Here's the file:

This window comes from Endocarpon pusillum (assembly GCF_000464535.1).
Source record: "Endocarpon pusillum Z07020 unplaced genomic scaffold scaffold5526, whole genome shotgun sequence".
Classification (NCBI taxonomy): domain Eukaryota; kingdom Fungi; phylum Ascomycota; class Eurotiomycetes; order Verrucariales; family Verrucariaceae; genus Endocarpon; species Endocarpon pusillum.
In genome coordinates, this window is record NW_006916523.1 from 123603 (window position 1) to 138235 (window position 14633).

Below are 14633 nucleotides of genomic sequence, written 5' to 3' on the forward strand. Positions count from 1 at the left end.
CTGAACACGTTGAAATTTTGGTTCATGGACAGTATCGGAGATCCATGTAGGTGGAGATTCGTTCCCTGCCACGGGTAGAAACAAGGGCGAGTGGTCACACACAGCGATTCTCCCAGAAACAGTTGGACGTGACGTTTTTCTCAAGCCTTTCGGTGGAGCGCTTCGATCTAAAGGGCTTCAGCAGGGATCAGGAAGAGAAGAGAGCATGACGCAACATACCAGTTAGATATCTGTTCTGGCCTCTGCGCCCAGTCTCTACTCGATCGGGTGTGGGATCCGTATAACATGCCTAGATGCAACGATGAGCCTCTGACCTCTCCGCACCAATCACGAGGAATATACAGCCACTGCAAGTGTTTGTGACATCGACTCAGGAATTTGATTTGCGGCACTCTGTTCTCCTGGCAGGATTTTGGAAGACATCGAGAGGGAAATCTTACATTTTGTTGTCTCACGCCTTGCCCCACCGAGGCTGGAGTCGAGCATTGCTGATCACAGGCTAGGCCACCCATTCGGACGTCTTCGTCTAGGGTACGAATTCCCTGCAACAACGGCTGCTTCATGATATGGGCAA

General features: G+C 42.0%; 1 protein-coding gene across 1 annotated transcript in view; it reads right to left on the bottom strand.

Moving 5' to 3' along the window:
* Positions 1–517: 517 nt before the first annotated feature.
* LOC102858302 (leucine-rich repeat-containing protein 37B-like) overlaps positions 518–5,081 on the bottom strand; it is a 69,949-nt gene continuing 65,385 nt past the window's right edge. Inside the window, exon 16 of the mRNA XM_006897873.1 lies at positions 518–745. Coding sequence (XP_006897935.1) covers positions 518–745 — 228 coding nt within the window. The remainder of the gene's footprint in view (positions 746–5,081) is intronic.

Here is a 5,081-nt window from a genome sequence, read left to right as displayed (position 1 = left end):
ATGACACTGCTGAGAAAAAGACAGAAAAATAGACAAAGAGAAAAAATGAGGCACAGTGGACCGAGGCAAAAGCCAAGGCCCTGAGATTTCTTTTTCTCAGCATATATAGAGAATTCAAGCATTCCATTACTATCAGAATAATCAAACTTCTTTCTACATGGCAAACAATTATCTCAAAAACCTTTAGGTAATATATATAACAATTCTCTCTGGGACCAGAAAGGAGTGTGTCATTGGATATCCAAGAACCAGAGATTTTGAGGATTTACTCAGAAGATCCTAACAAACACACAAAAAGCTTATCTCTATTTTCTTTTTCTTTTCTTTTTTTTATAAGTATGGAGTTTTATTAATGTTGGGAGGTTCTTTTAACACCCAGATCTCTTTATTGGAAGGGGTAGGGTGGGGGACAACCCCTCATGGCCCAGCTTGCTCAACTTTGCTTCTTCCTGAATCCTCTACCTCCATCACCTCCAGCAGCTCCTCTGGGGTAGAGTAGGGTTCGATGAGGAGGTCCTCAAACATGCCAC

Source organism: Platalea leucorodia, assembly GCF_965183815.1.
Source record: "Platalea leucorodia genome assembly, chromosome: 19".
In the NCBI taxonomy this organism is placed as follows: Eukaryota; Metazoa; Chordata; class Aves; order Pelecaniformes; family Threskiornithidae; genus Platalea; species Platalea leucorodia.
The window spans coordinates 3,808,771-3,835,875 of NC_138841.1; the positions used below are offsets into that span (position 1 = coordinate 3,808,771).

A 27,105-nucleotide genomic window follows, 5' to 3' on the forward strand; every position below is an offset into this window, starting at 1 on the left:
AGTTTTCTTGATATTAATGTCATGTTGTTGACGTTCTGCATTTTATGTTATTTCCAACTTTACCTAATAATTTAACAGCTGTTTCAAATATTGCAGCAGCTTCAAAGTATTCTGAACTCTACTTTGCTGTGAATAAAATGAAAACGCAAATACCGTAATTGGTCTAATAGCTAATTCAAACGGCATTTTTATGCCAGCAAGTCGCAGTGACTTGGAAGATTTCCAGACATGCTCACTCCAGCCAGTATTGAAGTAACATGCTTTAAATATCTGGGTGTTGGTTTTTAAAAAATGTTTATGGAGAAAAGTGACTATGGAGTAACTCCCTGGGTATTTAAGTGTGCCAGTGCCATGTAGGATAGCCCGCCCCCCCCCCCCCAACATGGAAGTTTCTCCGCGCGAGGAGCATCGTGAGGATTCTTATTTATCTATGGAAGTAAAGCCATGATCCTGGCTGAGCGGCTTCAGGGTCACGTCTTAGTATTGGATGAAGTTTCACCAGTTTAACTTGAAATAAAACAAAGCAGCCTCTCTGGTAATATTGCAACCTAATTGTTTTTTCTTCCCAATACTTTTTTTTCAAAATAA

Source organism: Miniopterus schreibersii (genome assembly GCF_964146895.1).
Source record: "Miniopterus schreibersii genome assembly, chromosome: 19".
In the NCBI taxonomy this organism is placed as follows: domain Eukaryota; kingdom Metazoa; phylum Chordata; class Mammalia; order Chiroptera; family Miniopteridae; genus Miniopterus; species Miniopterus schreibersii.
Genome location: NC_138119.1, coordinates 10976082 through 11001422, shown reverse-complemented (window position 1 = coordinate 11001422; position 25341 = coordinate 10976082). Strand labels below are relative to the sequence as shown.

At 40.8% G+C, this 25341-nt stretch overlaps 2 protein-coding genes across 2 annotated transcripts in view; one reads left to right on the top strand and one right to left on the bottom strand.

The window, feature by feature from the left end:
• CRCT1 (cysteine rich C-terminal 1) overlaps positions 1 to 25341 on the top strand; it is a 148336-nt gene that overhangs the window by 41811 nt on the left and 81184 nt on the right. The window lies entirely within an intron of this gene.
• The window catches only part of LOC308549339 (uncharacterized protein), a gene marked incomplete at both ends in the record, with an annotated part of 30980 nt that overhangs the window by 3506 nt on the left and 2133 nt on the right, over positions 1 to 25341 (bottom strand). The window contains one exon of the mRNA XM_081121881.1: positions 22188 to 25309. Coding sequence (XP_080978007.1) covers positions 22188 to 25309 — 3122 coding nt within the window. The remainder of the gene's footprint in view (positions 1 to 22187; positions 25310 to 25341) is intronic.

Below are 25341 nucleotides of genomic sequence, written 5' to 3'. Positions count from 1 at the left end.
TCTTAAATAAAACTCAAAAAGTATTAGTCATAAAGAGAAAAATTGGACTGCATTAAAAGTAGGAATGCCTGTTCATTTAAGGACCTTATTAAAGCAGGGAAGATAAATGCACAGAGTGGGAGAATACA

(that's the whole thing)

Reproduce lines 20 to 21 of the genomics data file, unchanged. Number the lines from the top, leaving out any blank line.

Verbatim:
Source record: "Miniopterus schreibersii genome assembly, chromosome: 19".
In the NCBI taxonomy this organism is placed as follows: domain Eukaryota; kingdom Metazoa; phylum Chordata; class Mammalia; order Chiroptera; family Miniopteridae; genus Miniopterus; species Miniopterus schreibersii.